Sunday, February 13, 2011

The Sin of the Brother

I did not set out that day intent on murder, but that is what happened.

I was nineteen, and reveling in the freedom of my first car. The world was an open door, it was summer, and every day was a gift. My mother decided it was time to bring me back to earth. She had me running errands all over town, both before and after my part time job at the aerospace parts warehouse where I sweated out every afternoon from two to eight.

So it was on that fateful day she sent me off to pick my sister up from some activity or day camp. I was not happy. For one, I would barely have enough time to pick her up, drop her at home, and rush to work. Second, the streets surrounding the school would be clogged with traffic, and I hated traffic. However, I was given no choice but to fulfill my obligation.

I raced the streets to the school, double parked, and hit the horn as soon as my sister came out of the gate. She got in the car and I sped away toward my destiny. About six blocks from home, the street slanted downhill in a deceptively steep incline, and I took the opportunity to accelerate. At the bottom of the hill was a flock of pigeons, gurgling over some seeds or bread crumbs. I figured they’d hear my approach, or feel the yellow tornado of my little hatchback on the horizon, and fly off at the last second. They didn’t. In a moment of confusion and panic, the entire gaggle flew into my front grill and I mowed them down. I can still hear my sister’s screams.

I pulled to the curb, shaken, and because of the squeal of my tires and my sister’s cries, several parents behind me pulled over, and at least five or six people came out of the houses. I walked to the carnage in the middle of the street. There was my handiwork for all to see. Pigeons, pieces of pigeons, blood, guts, and feathers littered the asphalt. I was ashamed and devastated. I had killed animals, helpless, defenseless birds, and the only way the situation could have been worse is if I murdered an endangered species or ran over a, gulp, human being.

Right in the center of the mess, strangely undamaged except for a tiny bit of blood near its mouth, was a perfectly snow-white pigeon. I reached down and stroked its downy plumage. The tiny body yielded to my touch, still pliable, but obviously, undoubtedly dead. Suddenly, my sister was at my side, and we stood there in the middle of the street, holding up traffic, the center of the entire neighborhood’s attention.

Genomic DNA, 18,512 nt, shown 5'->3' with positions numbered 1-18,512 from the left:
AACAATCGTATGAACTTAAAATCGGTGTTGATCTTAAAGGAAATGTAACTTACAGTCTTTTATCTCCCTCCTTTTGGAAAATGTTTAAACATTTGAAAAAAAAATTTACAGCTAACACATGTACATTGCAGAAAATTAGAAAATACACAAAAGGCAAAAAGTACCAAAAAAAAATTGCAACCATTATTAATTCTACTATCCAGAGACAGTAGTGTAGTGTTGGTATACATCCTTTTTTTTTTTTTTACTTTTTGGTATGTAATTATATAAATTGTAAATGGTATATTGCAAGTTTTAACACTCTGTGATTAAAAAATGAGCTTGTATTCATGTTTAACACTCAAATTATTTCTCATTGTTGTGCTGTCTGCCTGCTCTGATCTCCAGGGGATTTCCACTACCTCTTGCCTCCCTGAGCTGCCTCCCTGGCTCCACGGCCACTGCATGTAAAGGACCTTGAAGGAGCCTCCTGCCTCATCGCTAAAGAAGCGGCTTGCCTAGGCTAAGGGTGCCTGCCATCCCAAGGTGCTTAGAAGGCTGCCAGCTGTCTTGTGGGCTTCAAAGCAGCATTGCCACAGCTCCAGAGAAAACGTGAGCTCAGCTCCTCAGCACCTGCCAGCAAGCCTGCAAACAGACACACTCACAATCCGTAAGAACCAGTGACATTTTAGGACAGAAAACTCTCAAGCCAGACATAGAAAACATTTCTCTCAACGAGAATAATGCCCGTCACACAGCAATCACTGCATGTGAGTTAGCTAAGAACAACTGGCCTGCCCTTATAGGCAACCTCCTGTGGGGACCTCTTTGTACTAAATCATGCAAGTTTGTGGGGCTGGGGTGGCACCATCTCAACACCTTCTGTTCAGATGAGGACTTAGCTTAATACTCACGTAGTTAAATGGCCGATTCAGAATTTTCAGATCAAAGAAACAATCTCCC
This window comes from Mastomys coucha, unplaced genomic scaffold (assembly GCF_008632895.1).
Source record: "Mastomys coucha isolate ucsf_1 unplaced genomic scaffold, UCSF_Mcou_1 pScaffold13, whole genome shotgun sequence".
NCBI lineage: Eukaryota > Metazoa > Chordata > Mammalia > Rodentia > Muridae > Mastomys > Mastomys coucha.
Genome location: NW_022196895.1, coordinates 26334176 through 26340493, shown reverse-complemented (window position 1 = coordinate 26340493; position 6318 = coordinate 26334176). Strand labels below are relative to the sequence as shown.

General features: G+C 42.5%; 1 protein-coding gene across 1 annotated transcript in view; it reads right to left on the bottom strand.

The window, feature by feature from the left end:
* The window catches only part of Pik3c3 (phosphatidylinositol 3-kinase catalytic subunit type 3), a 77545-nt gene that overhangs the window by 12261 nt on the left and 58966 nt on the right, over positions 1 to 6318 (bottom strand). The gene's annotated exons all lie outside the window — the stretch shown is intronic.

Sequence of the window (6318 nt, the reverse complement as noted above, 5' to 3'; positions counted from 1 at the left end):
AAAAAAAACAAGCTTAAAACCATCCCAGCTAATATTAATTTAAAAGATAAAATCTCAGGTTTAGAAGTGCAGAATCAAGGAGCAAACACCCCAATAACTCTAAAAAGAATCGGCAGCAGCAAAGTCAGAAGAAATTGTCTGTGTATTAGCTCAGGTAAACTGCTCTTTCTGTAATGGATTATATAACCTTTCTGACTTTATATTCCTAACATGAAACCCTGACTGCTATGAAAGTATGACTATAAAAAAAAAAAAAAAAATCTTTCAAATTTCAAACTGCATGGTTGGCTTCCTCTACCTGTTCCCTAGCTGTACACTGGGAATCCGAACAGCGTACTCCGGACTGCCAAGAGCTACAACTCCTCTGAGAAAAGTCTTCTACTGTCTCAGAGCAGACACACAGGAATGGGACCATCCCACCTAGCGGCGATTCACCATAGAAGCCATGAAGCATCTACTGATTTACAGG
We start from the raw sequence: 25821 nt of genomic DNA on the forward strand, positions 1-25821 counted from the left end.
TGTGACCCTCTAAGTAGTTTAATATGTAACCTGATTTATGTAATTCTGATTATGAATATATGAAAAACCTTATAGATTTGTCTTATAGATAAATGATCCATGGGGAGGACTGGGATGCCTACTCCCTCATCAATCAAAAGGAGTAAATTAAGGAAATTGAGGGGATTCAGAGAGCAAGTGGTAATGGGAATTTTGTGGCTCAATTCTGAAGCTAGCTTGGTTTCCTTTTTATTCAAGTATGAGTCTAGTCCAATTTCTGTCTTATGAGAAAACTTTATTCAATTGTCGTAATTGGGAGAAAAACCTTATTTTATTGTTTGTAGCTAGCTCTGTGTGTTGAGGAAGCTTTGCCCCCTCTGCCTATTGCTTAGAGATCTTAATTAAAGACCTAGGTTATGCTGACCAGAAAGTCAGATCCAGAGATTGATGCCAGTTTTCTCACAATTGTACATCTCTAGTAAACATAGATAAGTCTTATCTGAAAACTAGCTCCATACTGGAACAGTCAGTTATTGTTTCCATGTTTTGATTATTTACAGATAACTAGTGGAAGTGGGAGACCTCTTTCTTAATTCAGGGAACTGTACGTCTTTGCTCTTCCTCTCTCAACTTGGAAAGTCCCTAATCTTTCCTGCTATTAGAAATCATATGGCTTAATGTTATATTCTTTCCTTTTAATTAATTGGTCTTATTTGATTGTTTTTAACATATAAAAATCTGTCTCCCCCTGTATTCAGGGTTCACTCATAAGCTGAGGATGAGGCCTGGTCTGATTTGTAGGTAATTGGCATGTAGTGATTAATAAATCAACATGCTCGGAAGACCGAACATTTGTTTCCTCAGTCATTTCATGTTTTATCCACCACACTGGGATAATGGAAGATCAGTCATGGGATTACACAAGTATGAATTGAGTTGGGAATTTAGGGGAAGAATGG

“Oh my God!!!” she screamed. “You killed the Holy Spirit!!”

To a child who had just made her First Holy Communion, a product of Catholic school, a weekly attendee at Mass, someone who had a picture in her room of the Father, Son, and Holy Spirit, the Trinity of sacred mystery, I had indeed killed the Holy Spirit, the entity so often portrayed as a white dove surrounded by a halo of light or fire. And there before us, a breeze ruffling the light feathers, was the Sacred Symbol, dead. Her brother had done the deed.

I tried to ease her back to the car, but this seemed to only fuel her raging fire. She twisted and sobbed and refused my hand. I got her into the car, finally, started the engine, and eased away from the horrific event. “I’m…telling…mom…you…killed…the Holy Spirit,” she sobbed brokenly.

“I didn’t even see them,” I offered weakly.

“Yes…you…did. You did…it…on purpose.”

Well, she had me there. I was not afraid that my mother would be upset over the dead bird. But she would nail me for driving recklessly with my sister in the car, and my sister would put on a good show depicting the life-altering trauma she had experienced. Then my father would get involved, as well as my grandmother, who would be upset that I had killed the Holy Spirit and driven so irresponsibly with my sister in the car. My aunts and uncles would get a good chuckle: “Did you hear? Paul killed the Holy Spirit.”

“Okay, look,” I said to my sister, pulling over to the curb yet again. “I’m sorry, I didn’t see the damn bird…”

“Oh my God, you sweared,” she nearly screamed.

“Swore, and so what. I already killed one third of God.”

“What?” I’d lost her there.

“The white bird is only a symbol.”

“No it’s not.”

“There are a lot of white birds.”

“But there is only one Holy Spirit.”

I was getting nowhere. “Okay, why don’t we stop for candy and we’ll talk about it.”

“I don’t want to talk.”

“But you do want candy?”

“Yeah.”

“And you’ll promise to settle down and not tell mom?”

This was the deal-breaker, the point of contention. She hesitated a long moment. “Can I get a Slurpee, too?”

I had five bucks in my wallet. “Sure,” I said with as much enthusiasm as I could muster.

Tears dried up like magic, and we were off to the local 7-11. “We did finger painting today,” she said cheerfully. “I drew our house. I can bring it home tomorrow.”

The crisis had passed. I had gotten away cheap. How much is it worth to kill God and buy off the witness? Two bags of M&Ms and a Grape Slurpee.

But long after that fateful day, I wondered if all the bad luck in my life was not a product of that day when I ran down the Holy Spirit with my brand-new-to-me used 1978 Chevrolet Chevette on a residential street one hot summer.

3 comments:

awyn said...

What a wonderful storyteller you are. I'd be eager to see your first book of these collected reminiscences and teaching stories when they're published!

Aleksandra said...

"How much is it worth to kill God and buy off the witness? Two bags of M&Ms and a Grape Slurpee." -
:) can imagine the scene and your horror! How clever is this story,very good indeed!

Paul L. Martin said...

Annie, the storyteller is inspired by his audience. As for publishing, from your mouth to God's ear...may we all be so lucky.

Aleksandra, my words are a lot more clever than the guy holding the pen. I simply write down how it happened. Again, I feel pretty lucky just to have captured the moment.

Thanks to both of you for reading and commenting.